For 27 years now, Présence Autochtone (Montreal First Peoples Festival) has been championing the lives and culture of the indigenous people of Canada and further afield, at its annual festival in the Quebec Province city. What was originally a somewhat niche film festival, has grown into a much larger event encompassing all of the arts. Films are still very much at its core, with offerings from across the globe showing in cinemas and other venues around the city. Documentaries make up a large part of the feature film programme, as there are still many issues to be investigated and tackled, but the fictional films also address them, and often in a more palatable way. And some films cross into both genres, such as Kuun metsän Kaisa, which mixed fairytales, animation, archive footage and social history of the Skolt Sami people of Lapland. The film went on to win the festival’s best film and best documentary awards.
What was particularly encouraging to see was not only the number of short films showing, but also how the quality has also grown with the quantity. This can primarily be attributed to the ongoing work that Wapikoni Mobile is doing, taking filmmaking and other media skills to the First Nations communities. They work almost exclusively with the youth, many of whom are disillusioned and unsure of their identities and future. Through filmmaking, they are able to explore the conundrum between tradition and today’s digital, social-media driven world. The project is uncovering a lot of talented young storytellers, who would otherwise have trouble expressing themselves.
The amalgamation of heritage and modernity was perfectly displayed in the art exhibition From Smoke to Cyber Signals at Espace Culturel Ashukan. Artist Carmen Hathaway has combined digital and 3D art with ideas from traditional stories and myths, which are then printed onto canvas. Some of the images are very finally detailed and look like they are created with brush and paint or airbrushes.
This fusion of traditional and contemporary cultures was also extended to the food that was on offer in Place des Festivals, which is very much the public face of the festival, with its giant teepee dominating the square in the downtown entertainment quarter. Usually when one talks about fusion food, one thinks of traditional food that has been spoilt by Westerners that think they can improve on dishes that have been perfected over centuries and millennia (I’m specifically thinking of Indian and Middle Eastern/North African food, where the combination of ingredients and spices take on health-giving properties). However, in this case, indigenous chef George Lesner has taken a different approach.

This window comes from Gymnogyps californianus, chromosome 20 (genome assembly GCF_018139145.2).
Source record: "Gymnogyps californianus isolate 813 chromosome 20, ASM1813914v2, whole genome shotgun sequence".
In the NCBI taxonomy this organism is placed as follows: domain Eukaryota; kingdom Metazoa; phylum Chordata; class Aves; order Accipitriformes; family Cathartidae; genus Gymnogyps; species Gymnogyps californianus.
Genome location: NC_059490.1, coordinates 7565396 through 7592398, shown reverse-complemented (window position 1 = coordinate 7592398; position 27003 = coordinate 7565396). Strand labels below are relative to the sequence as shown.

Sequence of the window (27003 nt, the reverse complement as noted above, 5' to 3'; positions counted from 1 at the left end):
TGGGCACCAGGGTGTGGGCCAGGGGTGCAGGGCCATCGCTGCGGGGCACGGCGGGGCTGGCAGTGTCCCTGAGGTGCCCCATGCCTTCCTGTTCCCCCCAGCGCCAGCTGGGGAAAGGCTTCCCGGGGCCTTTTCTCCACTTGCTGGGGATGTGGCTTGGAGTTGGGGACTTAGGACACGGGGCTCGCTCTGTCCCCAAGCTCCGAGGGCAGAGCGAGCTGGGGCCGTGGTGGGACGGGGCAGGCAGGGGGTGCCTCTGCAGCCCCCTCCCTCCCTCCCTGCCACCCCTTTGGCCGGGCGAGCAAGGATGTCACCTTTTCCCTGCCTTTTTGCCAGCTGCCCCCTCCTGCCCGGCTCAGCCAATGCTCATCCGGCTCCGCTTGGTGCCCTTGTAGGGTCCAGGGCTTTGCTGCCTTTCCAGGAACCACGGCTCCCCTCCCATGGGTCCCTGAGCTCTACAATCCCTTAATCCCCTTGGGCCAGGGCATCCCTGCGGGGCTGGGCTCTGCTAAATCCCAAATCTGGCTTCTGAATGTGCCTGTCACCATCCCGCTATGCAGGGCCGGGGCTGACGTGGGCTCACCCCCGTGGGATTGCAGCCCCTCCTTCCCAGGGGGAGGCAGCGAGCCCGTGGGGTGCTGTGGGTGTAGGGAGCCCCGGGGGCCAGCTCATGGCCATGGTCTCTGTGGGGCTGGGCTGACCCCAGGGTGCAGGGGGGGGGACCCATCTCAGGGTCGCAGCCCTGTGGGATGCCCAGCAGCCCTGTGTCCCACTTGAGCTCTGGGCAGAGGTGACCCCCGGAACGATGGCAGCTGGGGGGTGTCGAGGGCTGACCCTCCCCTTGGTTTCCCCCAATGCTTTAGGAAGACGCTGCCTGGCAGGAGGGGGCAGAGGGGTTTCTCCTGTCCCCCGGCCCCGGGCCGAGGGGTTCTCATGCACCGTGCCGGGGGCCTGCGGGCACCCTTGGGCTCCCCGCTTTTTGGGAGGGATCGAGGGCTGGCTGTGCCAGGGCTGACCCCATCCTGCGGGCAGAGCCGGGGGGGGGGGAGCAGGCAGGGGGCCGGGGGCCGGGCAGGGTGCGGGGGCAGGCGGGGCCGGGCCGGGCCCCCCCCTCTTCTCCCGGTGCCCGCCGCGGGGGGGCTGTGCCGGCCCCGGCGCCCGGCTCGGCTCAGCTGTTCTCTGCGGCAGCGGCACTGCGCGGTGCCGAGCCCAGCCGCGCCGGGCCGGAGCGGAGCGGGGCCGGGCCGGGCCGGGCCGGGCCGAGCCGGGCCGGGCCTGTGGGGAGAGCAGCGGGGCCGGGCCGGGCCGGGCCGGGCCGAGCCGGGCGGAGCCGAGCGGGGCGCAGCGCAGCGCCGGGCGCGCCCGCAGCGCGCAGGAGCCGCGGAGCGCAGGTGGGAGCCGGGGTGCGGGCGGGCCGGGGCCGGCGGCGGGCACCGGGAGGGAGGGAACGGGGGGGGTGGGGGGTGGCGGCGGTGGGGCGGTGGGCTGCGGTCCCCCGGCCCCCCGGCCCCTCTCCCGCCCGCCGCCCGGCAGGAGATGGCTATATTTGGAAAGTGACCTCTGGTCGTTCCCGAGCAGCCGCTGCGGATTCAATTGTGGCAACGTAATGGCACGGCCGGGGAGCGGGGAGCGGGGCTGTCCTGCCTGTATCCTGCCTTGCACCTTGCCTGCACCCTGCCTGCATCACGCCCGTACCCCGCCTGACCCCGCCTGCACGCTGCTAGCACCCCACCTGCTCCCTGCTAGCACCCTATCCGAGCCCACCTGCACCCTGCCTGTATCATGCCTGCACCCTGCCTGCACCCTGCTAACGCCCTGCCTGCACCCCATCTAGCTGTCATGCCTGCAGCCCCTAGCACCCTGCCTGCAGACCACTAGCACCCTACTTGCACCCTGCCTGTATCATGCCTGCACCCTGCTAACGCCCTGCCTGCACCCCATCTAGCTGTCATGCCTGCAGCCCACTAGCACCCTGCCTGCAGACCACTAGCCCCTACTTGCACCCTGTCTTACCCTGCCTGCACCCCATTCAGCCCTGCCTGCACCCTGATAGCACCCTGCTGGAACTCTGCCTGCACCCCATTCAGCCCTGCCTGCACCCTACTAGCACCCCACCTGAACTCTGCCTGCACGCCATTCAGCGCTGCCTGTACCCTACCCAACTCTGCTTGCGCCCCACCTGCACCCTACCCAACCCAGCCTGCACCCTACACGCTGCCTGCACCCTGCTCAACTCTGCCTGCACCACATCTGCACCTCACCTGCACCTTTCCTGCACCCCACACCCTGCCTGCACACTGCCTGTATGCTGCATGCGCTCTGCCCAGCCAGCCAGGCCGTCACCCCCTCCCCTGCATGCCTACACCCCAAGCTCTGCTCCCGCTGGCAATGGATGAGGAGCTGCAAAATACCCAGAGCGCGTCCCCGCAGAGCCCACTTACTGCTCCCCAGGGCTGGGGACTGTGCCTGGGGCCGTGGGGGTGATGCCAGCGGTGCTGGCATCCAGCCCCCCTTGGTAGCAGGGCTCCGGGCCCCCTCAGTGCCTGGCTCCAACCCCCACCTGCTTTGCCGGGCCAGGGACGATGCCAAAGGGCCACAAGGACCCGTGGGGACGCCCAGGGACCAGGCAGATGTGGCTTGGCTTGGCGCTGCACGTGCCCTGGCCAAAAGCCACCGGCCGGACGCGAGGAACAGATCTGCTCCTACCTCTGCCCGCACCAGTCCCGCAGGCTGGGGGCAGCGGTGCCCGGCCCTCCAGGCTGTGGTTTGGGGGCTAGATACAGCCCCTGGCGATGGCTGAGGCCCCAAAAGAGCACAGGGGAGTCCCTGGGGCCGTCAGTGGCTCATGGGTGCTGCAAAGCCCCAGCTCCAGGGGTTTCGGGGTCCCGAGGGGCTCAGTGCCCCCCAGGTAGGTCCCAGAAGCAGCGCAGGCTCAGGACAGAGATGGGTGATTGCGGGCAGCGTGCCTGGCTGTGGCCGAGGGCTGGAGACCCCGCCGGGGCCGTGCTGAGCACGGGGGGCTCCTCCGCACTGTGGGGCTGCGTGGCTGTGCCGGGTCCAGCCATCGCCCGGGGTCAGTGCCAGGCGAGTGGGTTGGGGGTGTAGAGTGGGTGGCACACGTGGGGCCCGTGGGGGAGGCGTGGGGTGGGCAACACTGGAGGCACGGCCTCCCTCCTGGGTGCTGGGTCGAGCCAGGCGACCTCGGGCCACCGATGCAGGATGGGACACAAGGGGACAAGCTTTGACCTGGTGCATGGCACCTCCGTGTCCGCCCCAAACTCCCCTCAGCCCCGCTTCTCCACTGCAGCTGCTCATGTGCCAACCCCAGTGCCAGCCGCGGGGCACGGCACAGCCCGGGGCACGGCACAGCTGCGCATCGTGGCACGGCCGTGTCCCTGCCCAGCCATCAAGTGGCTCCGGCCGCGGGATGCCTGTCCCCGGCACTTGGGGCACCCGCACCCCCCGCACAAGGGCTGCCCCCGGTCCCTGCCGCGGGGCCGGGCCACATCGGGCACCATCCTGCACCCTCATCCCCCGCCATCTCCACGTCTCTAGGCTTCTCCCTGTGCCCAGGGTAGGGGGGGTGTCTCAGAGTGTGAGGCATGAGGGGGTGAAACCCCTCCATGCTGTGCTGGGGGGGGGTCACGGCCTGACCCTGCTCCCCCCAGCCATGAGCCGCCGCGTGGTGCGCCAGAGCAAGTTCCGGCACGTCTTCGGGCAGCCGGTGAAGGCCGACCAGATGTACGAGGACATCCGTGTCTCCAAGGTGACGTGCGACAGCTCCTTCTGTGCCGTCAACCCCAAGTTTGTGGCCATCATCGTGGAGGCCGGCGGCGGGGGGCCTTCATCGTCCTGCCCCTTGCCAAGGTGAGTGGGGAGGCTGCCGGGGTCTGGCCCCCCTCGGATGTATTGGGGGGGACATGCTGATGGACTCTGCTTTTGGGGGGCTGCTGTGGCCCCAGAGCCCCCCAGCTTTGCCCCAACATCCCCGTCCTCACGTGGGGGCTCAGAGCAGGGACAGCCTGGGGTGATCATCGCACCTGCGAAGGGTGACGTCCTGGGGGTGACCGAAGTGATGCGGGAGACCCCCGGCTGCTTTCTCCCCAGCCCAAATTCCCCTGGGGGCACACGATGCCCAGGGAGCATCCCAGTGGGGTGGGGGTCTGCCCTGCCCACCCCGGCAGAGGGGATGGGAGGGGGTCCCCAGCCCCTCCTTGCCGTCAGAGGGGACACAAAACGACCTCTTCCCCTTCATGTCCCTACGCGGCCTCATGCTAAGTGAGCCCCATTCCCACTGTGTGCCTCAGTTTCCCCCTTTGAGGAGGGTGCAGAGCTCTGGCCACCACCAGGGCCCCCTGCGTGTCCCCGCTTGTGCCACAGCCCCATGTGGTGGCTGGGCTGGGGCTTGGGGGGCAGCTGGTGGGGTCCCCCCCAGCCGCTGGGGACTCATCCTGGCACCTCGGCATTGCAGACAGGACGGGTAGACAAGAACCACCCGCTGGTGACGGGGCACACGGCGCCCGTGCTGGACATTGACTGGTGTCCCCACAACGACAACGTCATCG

“I want to define what indigenous food is. I do not think it solely consists of ingredients and recipes from pre-colonial contact. That was such a long time ago, and what has happened to our land, people, culture and relations have changed our diets and needs dramatically over the years. What we cooked 600 years ago to survive was completely different to what we cooked when our meat was taken away by colonisers, and rotten flour was given to us instead. With my food, I want to represent our peoples’ struggles, and innovations we were forced to go through. I want to showcase that we are a contemporary peoples, as well as make a statement that we may have had our land taken away. Colonisers may have taken many of our lives but our resilient spirit is still here, and our resistance is not going anywhere.”
As such, he has created dishes that use local ingredients and are prepared with influences of French cuisine, that appeal to the sophisticated palettes of the Quebecois.
Another area where cultural fusion works particularly well is music. It is a universal language that spans the limitations of geography, heritage and time. Ignoring the most pretentious of musical snobs and purists, for most people born post WW2, rock music is what they were raised on. Along with blues and jazz, it is possibly the greatest contribution to modern culture the US has made.
Our voices, and drums, are our most primordial means of communication, and listening to the Buffalo Hat Singers, you can feel that right to the core of your being. For me, if music doesn’t have live drumming it is lacking its heart and soul. Of course, a great voice accompanied by a solo guitar also works.